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In a wide-ranging interview with Yahoo! Entertainment, the showrunner and writer opened up about a possible reunion special and the two times he nearly walked away from the show. The second followed the near-decision to hand showrunner duties over to someone else or have Rosenthal split them with a more experienced showrunner, as the Everybody Loves Raymond creator had never run his own show.
The first, though, was when it came to casting Debra Barone, Ray’s (Ray Romano) wife, who was memorably played by Patricia Heaton. “CBS wanted someone hotter to play Debra. I almost quit the show over it,” he told the outlet.
Rosenthal says then CBS president Leslie Moonves suggested a more attractive actress, a casting decision that would have fallen more in line with sitcoms’ historical trope of “the guy and hot wife” — a subject the Annie Murphy-led dark comedy Kevin Can F**k Himself directly took on this year.
“They insisted on this actress. I thought she was wrong, but I met with her and she was a very pleasant, very nice person,” Rosenthal, who wouldn’t share the name of the actress, explained before adding, “She wasn’t going to read for the role, but during the meeting, I convinced her to read a little bit with me, and she was 10 times worse for the part than I thought she would be!”
The showrunner and Somebody Feed Phil host said that at this point, Heaton — who won the part two weeks later — had yet to audition, but he did have three finalists: two of his preferred choices and the one the executive had suggested. “I did know that [Moonves] was going to say, ‘What about so-and-so,’ and if I don’t say, ‘Yes, let’s cast her,’ I won’t have a show. So that was the day I knew that I’d be quitting my own show,” he stated.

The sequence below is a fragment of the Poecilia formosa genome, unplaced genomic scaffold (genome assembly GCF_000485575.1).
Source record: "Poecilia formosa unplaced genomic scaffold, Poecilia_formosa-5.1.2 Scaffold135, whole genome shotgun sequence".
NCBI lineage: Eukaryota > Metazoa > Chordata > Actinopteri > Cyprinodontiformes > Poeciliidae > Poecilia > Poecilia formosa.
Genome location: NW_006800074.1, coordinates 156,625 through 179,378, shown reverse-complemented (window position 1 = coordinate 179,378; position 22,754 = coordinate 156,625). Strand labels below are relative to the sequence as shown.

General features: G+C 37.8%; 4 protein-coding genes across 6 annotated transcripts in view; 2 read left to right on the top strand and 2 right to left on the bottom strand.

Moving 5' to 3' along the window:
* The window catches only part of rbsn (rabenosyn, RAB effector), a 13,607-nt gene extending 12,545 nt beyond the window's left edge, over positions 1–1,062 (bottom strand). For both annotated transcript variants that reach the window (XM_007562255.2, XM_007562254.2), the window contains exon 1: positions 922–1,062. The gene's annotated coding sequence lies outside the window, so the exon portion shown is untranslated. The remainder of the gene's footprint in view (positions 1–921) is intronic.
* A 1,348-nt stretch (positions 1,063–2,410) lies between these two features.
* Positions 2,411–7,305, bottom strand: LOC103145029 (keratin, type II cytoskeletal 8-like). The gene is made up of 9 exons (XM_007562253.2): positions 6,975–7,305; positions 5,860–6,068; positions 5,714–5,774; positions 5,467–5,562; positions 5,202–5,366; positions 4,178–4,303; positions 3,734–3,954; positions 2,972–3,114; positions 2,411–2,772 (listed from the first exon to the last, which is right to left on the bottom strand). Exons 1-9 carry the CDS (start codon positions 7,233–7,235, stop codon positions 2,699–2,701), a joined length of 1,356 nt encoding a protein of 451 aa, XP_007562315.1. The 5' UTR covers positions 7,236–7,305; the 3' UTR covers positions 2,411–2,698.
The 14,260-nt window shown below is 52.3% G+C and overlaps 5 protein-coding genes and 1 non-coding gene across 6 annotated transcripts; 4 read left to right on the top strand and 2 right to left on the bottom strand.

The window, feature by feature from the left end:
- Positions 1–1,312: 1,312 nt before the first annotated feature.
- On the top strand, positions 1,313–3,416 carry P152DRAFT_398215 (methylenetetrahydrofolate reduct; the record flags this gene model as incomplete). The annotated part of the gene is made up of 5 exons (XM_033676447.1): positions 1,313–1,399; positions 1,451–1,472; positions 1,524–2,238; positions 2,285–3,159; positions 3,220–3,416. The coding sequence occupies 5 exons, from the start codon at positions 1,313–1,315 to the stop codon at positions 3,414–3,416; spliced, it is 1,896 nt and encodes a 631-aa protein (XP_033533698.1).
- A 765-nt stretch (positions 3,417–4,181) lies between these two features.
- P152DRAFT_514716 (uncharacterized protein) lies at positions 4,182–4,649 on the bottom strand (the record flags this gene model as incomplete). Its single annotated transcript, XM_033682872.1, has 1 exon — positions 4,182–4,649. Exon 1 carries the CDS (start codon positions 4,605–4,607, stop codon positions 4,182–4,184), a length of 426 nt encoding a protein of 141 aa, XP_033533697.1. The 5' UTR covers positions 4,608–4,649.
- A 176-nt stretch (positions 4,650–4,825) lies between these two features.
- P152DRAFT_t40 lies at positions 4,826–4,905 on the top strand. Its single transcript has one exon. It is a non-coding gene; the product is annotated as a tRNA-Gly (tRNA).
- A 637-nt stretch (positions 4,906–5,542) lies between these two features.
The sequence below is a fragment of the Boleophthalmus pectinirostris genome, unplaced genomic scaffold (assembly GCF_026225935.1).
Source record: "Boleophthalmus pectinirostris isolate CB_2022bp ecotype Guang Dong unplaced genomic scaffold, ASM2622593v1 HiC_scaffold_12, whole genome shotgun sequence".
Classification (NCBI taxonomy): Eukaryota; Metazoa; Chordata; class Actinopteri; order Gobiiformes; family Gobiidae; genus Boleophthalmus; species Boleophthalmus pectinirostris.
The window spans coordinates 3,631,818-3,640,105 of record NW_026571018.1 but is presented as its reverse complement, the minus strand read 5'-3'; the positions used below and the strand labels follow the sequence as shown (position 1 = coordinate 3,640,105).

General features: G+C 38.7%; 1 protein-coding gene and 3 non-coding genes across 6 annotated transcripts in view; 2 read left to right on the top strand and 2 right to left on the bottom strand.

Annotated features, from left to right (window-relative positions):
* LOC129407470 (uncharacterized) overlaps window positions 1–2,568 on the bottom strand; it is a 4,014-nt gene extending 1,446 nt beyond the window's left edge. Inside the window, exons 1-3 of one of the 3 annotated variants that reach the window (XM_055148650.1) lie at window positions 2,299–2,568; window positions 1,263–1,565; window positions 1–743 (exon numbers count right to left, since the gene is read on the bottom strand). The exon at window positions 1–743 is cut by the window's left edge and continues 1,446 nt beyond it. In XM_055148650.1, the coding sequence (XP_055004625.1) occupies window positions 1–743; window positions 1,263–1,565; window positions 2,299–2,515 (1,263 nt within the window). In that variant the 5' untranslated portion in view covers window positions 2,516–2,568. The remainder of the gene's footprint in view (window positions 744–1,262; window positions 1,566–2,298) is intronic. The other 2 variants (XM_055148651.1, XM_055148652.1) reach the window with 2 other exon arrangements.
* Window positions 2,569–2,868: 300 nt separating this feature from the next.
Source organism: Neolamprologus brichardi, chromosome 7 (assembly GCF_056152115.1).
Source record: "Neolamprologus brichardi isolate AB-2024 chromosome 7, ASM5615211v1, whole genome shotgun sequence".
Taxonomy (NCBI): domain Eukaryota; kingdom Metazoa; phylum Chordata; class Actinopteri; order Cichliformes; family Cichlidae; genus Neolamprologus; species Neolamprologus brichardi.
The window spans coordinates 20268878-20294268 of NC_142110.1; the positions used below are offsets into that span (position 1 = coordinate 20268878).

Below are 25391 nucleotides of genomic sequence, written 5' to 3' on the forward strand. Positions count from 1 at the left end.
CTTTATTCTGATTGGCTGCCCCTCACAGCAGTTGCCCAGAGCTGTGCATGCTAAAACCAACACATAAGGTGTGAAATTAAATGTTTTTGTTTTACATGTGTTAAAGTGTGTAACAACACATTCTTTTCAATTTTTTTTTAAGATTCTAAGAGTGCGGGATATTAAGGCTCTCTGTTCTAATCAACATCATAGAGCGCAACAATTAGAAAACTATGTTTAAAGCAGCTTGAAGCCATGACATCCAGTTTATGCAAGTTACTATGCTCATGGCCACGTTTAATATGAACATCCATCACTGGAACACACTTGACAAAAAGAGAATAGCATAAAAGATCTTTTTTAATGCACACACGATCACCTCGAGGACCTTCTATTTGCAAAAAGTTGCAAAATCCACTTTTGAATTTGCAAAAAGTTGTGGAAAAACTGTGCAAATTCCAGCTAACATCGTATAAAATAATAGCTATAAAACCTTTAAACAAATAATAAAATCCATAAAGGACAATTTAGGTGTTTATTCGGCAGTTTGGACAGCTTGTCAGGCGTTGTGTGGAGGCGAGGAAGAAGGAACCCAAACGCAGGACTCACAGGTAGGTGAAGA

When Rosenthal met with Moonves, he shared that he thought the actress was “terrific and beautiful” but that her performance was “just not what I wrote,” making it hard to imagine her and star Romano as a couple. After telling the former CBS president, “I think she could do it, but I also think that maybe we could do better,” he said Moonves replied, “Well, it’s just an idea,” before moving on. “In other words, he let me slide and we agreed to keep looking. Two weeks later, Patty walked in and within five minutes she had the part. When it’s right, it’s right, and you know it immediately.”
Rosenthal also spoke about the show’s underdog, Ray’s older brother Robert, who worked in the series as a cop. Following the national protests around police brutality last summer and the swell of conversations around the role and representation of policing in entertainment that followed, Hollywood has begun to reexamine the way it portrays cops and policing, as well as the ways women and wives in sitcoms are portrayed.
When asked how to make cops funny on TV in light of the larger cultural conversation around policing, Rosenthal said he was grateful he didn’t have to “deal with it.”
“I don’t think I would deal with it, because nothing’s funny about police getting out of hand,” he said. “We showed that Robert was put-upon, and not loved as much by his mother as his little brother. Those were all these funny things, and then to balance it out, we showed him being a great cop. It’d be terrible if he was a bad cop. That’s not funny: It’s not funny or great and you don’t really cheer for him.”
He went on to say that in general he avoided timely or serious subjects like that, including 9/11. “Were we going to do the 9/11 episode? I decided no because that’s not why people watch our show. They watch it to get away from the terrible things that happen in real life. We can show real life without touching on current events because real life still happens, even during 9/11 and even during COVID.”
“Real life happens in your house: You still have parents, siblings and kids, even in terrible times,” he added. “That’s what I think kept us relatable and maybe evergreen.”
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